Your organization could be next. What can you do about it? Here are 10 tips to help you develop and implement an insider threat mitigation strategy. Some may be complex and costly over the long haul, but others simply involve reviewing your processes and policies and applying best practices. The main point is to turn your information security radar inward.
1. Security policy first
At a minimum, your security policy should include procedures to prevent and detect misuse, as well as guidelines for conducting insider investigations. It should spell out the potential consequences of misuse.
Start by reading through your existing security policies, especially those regarding incident handling. Rework sections that rely on trusting insiders. For example, your incident-handling plan shouldn’t require your team to contact the administrator of a suspect system to gain access; he or she may be the culprit.
Next, make sure that your policy details the limits on access to and dissemination of personal data about your employees, temps and others who might be targets of investigations. Mishandling this data can have severe consequences, including legal action. Specify who is allowed to access what data, under which circumstances, and with whom they are allowed to share this information.
Finally, to protect the organization from allegations of unfair or unequally applied penalties, make sure your security policy spells out the consequences of misusing company resources.
2. Don’t neglect physical security
Regardless of whether you “own” physical security, consider it your No. 1 priority. Simply keeping people away from your critical infrastructure is enough to prevent most insider incidents.
Consider what happened to Red Dot, a Seattle-area heating and cooling company, where two janitors combed through garbage cans, desks and filing cabinets, stealing employee and customer personal information. They obtained fraudulent credit cards and illegally accessed bank accounts, stealing tens of thousands of dollars before they were arrested.
Isolate high-value systems in restricted areas, and apply tight access control. You may be tempted to rely on keycards — they’re flexible and inexpensive — but they’re only single-factor authentication and can be lost, stolen or borrowed. The audit log may show that Alice entered the computer room at 10:03:34 a.m., but what if it was really Bob using her key?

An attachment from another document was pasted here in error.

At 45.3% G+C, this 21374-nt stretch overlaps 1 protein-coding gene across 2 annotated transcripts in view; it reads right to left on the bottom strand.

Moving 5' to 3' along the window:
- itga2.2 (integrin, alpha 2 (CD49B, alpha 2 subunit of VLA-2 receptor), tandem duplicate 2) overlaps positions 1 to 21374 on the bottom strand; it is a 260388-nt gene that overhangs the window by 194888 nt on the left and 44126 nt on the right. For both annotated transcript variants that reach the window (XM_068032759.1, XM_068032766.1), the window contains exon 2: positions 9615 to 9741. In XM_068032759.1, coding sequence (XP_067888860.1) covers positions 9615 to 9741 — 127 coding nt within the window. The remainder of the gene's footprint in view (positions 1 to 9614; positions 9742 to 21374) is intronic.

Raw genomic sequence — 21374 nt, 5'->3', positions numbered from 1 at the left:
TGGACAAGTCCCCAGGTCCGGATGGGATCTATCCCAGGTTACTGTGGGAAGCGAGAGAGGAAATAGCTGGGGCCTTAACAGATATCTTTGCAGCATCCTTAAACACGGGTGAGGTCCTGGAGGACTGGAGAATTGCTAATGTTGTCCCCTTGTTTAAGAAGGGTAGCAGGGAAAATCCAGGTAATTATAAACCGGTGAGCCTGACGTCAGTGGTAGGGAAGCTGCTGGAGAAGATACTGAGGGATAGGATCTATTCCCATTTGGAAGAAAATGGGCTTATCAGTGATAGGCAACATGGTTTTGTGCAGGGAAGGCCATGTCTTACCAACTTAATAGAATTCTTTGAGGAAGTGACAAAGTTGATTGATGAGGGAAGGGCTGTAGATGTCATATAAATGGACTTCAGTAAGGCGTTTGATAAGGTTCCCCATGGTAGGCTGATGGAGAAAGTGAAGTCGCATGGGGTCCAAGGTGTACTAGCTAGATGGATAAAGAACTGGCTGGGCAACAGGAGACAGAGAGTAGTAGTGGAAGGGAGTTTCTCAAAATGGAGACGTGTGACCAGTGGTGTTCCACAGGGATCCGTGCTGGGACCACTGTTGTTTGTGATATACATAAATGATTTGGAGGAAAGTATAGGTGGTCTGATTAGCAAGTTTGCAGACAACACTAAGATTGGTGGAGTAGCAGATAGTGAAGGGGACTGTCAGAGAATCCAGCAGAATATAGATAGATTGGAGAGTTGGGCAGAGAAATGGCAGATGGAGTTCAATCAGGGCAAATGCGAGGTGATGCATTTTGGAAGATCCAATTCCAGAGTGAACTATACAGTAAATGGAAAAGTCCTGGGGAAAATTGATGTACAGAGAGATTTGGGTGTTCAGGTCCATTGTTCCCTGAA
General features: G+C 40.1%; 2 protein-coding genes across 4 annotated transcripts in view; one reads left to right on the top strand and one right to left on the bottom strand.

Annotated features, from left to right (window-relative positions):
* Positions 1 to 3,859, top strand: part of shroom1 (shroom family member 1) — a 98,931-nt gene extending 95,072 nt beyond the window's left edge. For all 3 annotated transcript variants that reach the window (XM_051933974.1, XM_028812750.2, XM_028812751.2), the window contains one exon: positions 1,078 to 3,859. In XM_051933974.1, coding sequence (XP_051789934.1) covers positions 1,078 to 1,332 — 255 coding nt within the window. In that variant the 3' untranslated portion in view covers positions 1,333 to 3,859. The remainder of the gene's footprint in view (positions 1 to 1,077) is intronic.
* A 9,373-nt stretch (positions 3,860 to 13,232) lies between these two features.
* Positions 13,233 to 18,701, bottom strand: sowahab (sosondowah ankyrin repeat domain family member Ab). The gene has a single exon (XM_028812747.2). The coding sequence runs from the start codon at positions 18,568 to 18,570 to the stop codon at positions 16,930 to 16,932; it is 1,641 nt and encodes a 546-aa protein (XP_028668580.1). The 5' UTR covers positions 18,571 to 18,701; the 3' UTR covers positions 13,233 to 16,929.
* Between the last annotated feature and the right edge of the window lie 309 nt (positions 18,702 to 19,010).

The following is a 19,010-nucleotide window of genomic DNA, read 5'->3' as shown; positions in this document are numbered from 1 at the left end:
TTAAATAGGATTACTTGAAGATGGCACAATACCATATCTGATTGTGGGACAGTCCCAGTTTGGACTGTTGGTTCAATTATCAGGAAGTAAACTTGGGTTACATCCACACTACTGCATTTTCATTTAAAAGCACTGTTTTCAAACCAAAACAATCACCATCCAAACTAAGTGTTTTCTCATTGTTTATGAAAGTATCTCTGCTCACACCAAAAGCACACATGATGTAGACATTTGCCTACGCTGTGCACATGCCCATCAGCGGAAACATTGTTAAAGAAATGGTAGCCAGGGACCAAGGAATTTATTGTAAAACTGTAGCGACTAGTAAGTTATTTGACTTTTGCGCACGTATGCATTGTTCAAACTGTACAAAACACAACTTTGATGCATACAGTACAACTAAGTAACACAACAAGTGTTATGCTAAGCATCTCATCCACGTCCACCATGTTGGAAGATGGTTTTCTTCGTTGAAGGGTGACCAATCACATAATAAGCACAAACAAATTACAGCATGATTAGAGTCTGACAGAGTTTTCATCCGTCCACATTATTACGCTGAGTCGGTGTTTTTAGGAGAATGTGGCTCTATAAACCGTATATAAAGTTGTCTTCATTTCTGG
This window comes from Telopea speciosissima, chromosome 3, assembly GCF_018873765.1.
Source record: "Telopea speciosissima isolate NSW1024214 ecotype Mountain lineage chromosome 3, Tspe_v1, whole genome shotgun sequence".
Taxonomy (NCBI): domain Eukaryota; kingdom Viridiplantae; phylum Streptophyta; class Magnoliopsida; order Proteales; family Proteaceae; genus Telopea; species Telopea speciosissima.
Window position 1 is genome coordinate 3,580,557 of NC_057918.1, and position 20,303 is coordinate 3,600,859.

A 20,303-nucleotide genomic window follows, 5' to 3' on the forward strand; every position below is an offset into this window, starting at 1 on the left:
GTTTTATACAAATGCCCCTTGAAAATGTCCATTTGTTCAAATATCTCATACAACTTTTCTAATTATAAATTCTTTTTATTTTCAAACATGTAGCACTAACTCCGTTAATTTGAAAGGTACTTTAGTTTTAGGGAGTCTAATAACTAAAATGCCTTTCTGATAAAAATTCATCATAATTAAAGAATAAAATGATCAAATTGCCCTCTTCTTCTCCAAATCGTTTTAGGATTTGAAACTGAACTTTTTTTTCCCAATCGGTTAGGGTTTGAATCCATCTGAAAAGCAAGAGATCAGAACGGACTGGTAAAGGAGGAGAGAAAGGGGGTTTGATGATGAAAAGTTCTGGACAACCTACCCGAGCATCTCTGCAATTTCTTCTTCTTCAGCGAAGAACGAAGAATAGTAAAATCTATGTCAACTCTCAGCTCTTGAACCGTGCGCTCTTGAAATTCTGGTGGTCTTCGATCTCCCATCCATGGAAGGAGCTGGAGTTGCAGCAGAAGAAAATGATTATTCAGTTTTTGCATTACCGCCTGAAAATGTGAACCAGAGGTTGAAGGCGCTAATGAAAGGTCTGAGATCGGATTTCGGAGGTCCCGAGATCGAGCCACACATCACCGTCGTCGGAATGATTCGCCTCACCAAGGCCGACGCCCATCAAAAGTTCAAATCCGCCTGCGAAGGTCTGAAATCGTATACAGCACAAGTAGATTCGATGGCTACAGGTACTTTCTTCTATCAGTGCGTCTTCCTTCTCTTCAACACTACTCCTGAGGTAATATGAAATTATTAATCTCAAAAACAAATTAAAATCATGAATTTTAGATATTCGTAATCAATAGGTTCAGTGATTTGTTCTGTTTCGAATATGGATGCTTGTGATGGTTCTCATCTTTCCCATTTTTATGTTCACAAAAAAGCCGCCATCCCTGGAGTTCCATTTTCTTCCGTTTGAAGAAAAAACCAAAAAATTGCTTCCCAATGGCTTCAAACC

Two-factor authentication — for example, using a PIN and a keycard — to augment keycards will thwart card thieves, but obliging employees will still loan their cards and PINs to colleagues.
Consider biometric authentication. Fingerprint scanners and similar devices are popular, albeit expensive choices.
But securing your computer systems isn’t enough. Thieves, or overly curious colleagues, will grab sensitive information from unsecured hard copy. Make sure all your employees have at least one lockable drawer in their desk or file cabinet for securing sensitive information.
3. Screen new hires
In general, the more time you spend investigating an applicant’s background, the better. If your organization considers background checks too time-consuming, consider outsourcing.
Background checks don’t always tell the whole story, however. For example, a typical check might verify the applicant’s current address, but would fail to reveal that someone living at the same address is a known con artist or a disgruntled ex-employee.
Services such as Systems Research & Development’s NORA (Non-Obvious Relationship Awareness) can find such relationships. By combining information from seemingly unrelated corporate databases, NORA can perform personnel checks — on employees, subcontractors and vendors — as well as prospective hires.
4. Use strong authentication
Passwords are passé. Password-cracking technology is quite advanced, and stronger passwords spawn forests of Post-it notes on monitors. And many employees share passwords.
The alternatives are expensive, and general deployment is beyond the means of most organizations. A more cost-effective compromise is to apply strong multifactor authentication only to particularly sensitive applications or systems, such as HR or accounting.
If you do deploy multifactor authentication — combining user IDs and passwords with tokens, smart cards or fingerprint readers, etc. — be aware that these methods may not plug all the holes. Once your session is established, a knowledgeable insider may be able to spoof new transactions under your name or simply use your computer while you’ve stepped away. Windows stations can be set to lock out users after a fixed period of inactivity and require reauthentication.
5. Secure your desktops
You can’t depend on users to be responsible for all their configurations, but if you’re using Microsoft’s Active Directory service, you can use group policies to lock down desktops across your enterprise.